Uganda National Budget Process Handled Carelessly - Civil Society

The civil society in Uganda has branded the next national budget ineffective in answering the country's pressing needs as listed by the ministry of Finance, Planning and Economic Development. 

The minister of Finance is due to present the Shs 72 trillion budget on Thursday this week. The budget was revised upwards at the last minute from the earlier estimate of Shs 58 trillion. It also represents the biggest annual increase from the FY 2023/24 Shs 52 trillion budget, with the the largest increment coming from allocations to repayment of the national debt.


However, civil society organisations, including Civil Society Budget Advocacy Group (CSBAG), tax and trade rights NGO, SEATINI Uganda, health rights group, CEHURD, Food Rights Alliance, Oxfam Uganda and Initiative for Social and Economic Rights (ISER), fear for missed priorities and increasing debt burden. However, there is also concern that the budgeting process is not being given the seriousness it deserves. 


"Particularly, the limited time given to the legislators to scrutinise and debate the addition of Shs 14 trillion presented through corrigenda. Ugandans need to be worried about the rising abuse patterns of the budget-making process witnessed this year, particularly through the 2024/2025 corrigenda," said a joint statement.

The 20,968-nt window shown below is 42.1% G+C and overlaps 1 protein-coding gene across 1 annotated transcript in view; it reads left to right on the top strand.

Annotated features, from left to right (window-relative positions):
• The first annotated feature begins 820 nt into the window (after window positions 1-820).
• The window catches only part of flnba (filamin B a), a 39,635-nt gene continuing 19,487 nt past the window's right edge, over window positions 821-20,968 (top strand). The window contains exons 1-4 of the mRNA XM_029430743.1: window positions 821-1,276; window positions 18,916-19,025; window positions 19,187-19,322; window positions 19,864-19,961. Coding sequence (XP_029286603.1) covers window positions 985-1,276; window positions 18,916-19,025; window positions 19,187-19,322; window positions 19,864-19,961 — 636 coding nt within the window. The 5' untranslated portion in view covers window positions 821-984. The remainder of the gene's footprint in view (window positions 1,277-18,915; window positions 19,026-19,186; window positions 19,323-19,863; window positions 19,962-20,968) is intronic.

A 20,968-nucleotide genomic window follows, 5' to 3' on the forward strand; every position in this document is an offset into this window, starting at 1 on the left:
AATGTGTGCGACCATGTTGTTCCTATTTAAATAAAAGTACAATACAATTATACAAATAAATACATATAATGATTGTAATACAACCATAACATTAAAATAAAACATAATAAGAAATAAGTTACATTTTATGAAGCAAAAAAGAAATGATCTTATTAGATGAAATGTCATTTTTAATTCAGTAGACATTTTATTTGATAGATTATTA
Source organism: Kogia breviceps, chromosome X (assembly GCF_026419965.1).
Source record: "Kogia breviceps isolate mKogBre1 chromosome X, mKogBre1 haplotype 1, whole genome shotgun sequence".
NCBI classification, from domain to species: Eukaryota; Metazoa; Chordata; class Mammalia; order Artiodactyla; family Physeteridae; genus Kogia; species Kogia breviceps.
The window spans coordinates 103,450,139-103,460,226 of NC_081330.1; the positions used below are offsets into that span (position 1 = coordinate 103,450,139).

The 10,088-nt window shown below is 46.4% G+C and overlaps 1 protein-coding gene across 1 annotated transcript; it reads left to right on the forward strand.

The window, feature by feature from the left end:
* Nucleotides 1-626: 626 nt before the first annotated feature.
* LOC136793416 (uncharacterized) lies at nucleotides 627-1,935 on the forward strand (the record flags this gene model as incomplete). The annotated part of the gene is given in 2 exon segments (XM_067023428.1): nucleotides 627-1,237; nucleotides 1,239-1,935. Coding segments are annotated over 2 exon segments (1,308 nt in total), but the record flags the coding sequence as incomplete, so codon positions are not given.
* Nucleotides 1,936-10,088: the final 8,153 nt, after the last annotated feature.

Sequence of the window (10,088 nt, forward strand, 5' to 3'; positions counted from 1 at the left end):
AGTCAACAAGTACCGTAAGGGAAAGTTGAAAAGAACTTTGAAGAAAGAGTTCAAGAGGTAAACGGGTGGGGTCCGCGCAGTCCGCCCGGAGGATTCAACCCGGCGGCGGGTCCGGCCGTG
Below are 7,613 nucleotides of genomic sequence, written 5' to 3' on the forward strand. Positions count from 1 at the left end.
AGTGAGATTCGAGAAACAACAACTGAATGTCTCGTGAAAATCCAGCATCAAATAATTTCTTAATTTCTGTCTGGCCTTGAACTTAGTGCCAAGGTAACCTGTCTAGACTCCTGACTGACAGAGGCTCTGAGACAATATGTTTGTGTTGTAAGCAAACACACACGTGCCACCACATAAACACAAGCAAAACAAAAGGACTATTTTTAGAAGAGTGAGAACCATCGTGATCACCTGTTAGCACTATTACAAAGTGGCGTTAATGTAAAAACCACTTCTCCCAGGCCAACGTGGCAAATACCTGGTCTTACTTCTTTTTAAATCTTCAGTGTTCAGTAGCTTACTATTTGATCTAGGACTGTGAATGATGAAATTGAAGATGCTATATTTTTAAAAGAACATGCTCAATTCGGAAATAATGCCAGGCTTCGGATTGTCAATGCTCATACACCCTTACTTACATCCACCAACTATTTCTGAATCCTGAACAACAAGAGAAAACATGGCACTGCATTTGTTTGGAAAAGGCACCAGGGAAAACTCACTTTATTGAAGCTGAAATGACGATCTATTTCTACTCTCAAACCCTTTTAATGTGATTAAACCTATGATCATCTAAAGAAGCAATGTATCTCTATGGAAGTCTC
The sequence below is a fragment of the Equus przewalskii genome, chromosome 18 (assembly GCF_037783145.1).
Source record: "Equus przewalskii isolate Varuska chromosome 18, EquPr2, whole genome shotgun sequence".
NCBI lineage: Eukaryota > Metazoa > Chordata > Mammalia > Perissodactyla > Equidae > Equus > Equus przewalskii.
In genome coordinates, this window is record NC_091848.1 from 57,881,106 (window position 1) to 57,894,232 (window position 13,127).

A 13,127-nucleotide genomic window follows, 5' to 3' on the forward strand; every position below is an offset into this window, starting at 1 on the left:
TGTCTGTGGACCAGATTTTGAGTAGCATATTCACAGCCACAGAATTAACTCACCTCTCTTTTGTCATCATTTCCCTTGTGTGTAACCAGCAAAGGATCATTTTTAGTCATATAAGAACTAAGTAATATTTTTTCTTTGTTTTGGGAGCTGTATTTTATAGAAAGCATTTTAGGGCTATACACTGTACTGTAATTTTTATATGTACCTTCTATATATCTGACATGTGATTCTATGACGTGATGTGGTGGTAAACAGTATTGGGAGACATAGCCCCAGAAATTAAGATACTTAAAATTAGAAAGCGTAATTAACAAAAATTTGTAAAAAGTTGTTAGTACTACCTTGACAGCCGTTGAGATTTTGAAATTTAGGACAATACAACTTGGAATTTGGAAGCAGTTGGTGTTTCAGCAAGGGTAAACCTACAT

According to civil society, some of the items in the corrigenda do not meet the criteria of "error" and "omission", adding that the soaring public debt, the narrowing fiscal space, reducing external financing, and the downgrading of Uganda's economy by rating agencies, are factors that will negatively impact the implementation of the budget.

The 2024/2025 budget theme is: "full monetisation of the Ugandan economy through commercial agriculture, industrialisation, expanding and broadening services, digital transformation, and market access". This, according to Jane Nalunga, the executive director at SEATINI Uganda, should have meant increasing allocation to agriculture development. However, the Shs 1.6 trillion given is too little to have any impact, according to Nalunga.

"When you look at the amount given to agro-industrialisation, it is very little. Last year it was Shs 1.8 trillion. Shs 1.6 is just pocket money for some people," Nalunga said.